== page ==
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Meleah Senior Pictures

Meleah Kandoll

Editor’s note: This is the 13th story in our 20th annual Standout Grads series about special graduates from the class of 2019. The series will appear on the front page every day through Wednesday.

Meleah Kandoll’s typical day is a little different from that of most high-school seniors right now.

Mondays and Tuesdays, the Toutle Lake High School senior cares for seniors at a local nursing home from 6 a.m. to noon. Later in the week, she concentrates on her Running Start nursing classes at Lower Columbia College: ethics of nursing, psychology, nutrition. (Anatomy and physiology is her favorite — “so interesting, so complex.”) The classes come with four or more hours of homework each night.

What kind of high-school student chooses this course? Her athletic career holds answers. Kandoll entered Toutle Lake the same year the school launched its cross country program, and the two were a perfect fit. It’s easy to connect the dots between her determination on the course and her dogged pursuit of medical knowledge.

She loves running, and when she barely missed state as a freshman, it energized her to pour in even more effort. She became part of a trio of workaholic distance runners at Toutle Lake who endured snow and rain in an off-season training regimen that set the example for the Ducks’ young program.

“They’re a coach’s dream, all three of them,” TL coach Bob Pliler said. “When I watch them in a meet, I don’t have to talk to them. They’re warming up like an hour before the race. I don’t have to yell, like other kids, ‘Get out of the bleachers, your race is next!’ ”

Kandoll brought home plenty of hardware for Toutle Lake, and she qualified for the 5,000 meters in the USA Track and Field Junior Olympic Cross Country Championships last year, where she placed 20th in her age group and earned All-American honors.

“It was nice to see her end her season on a positive note,” Pliler said. “She trains harder than anybody around, so it was really nice to see her go out on top.”

Around the same time, Kandoll was a babysitter for a neighbor who was a nurse. Many nurses have large blocks of time to spend with their family each week because their work shifts are longer than 8 hours, which is what initially piqued Kandoll’s interest in the medical profession: “I really liked how she was able to have a career and be a mom, so I started volunteering at the hospital.”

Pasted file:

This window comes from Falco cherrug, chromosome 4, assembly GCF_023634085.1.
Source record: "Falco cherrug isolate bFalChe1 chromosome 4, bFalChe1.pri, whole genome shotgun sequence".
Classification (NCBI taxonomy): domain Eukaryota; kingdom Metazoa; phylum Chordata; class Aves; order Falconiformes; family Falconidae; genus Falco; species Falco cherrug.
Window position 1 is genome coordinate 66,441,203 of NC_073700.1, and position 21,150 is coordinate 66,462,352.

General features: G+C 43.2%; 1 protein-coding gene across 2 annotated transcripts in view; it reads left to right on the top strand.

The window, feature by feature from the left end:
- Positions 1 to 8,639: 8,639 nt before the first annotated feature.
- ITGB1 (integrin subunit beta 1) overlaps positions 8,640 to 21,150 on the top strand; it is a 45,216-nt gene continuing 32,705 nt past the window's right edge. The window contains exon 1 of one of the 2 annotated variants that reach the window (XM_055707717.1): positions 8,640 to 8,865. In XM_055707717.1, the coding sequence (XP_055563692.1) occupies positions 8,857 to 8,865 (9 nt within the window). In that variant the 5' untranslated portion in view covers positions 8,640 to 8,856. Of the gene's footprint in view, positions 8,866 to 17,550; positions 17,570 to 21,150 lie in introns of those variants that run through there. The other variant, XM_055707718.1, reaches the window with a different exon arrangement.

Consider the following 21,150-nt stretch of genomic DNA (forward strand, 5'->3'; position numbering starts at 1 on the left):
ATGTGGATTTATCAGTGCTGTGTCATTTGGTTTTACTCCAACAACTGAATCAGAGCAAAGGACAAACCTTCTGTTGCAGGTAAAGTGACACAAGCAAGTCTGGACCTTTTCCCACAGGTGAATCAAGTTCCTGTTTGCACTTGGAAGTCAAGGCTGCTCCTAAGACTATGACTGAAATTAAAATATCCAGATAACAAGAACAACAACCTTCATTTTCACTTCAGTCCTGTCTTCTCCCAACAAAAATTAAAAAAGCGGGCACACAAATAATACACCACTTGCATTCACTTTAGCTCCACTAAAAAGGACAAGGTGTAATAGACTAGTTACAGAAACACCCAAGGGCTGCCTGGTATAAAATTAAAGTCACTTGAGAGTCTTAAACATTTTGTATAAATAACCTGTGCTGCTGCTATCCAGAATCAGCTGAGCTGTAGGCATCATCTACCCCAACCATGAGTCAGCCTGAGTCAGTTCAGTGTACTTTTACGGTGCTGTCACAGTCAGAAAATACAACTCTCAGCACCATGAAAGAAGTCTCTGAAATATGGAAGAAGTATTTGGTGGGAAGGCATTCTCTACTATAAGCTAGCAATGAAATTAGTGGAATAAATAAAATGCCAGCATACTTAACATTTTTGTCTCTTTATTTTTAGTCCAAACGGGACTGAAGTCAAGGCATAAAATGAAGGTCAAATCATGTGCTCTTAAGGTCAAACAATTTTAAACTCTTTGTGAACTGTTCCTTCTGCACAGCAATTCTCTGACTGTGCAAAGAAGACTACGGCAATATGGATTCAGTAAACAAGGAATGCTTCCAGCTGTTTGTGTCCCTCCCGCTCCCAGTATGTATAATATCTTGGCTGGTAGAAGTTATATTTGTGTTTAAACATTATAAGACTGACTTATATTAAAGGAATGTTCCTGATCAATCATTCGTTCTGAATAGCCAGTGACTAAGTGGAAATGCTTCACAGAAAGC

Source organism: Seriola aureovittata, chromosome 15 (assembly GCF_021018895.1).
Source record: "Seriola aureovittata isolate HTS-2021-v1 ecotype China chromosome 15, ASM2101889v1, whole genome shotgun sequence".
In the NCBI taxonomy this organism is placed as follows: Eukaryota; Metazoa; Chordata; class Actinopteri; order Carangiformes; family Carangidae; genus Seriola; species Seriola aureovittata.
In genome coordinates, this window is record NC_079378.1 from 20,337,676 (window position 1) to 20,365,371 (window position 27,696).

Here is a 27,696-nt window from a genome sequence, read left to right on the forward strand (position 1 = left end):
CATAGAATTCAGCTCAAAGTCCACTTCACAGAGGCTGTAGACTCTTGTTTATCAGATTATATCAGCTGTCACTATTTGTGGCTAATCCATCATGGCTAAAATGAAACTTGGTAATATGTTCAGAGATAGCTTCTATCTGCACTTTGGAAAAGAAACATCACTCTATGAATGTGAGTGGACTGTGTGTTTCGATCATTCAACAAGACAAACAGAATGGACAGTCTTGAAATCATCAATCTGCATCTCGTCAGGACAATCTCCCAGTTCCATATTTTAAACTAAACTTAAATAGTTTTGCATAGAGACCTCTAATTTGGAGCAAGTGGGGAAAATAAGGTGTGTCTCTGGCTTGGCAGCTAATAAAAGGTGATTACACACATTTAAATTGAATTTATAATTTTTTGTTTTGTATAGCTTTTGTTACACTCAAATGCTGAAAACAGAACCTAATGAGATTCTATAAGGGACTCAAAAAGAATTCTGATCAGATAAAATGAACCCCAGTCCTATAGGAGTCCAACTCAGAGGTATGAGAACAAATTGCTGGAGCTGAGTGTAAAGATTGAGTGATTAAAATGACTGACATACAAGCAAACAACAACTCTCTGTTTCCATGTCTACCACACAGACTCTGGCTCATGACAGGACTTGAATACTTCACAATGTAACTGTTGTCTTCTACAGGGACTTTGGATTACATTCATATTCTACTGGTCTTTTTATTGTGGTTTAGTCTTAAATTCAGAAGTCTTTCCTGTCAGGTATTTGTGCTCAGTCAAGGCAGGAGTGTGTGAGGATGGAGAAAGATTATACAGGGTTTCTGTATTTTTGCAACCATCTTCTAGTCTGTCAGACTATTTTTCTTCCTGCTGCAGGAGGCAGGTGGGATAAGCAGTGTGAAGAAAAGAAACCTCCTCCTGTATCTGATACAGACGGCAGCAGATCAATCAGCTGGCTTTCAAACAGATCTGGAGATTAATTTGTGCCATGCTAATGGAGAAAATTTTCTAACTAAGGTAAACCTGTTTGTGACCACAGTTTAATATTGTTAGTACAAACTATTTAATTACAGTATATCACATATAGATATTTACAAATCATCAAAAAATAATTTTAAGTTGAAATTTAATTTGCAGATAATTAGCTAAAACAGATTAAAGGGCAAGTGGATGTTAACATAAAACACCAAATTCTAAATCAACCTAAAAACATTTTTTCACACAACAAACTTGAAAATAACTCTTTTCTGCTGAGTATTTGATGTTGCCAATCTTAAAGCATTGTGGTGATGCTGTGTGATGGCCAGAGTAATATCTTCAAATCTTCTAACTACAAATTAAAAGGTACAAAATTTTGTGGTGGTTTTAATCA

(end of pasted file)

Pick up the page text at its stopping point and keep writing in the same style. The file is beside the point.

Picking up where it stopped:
Many of Kandoll’s volunteer duties were not exactly an eye-opening look into the medical world. She worked the information counter helping patients find the right part of the facility. She was a gofer for lab work and supplies. But she was also involved in discharging patients, and the experience of helping new mothers leave St. John, excited to take their baby home for the first time, and these experiences confirmed she was on the right track: “I have always wanted to work with pediatrics.”

The next step was to become a certified nurse’s assistant, something that involved daily trips to Vancouver for several weeks. The stressful CNA exam was followed by more high-stakes tests to get one of the limited nursing slots in LCC’s Running Start Program.

“I don’t even know how to describe the support (my family has provided),” Kandoll said. “They’ve been really great.”

Last year, Kandoll was able to transition to a full schedule of college classwork, combined with actual patient care and lots and lots of homework. Her medical studies rule out competitive running in college, but it’s easy to see how the determination she built on the track will stand her in good stead — she’s already made the president’s list at LCC.

“I’ve had a lot of coaches talk to me about running for them in college, and LCC doesn’t have any track program. That was a hard choice, to give that up. But I’ve had a lot of fun with (nursing).”

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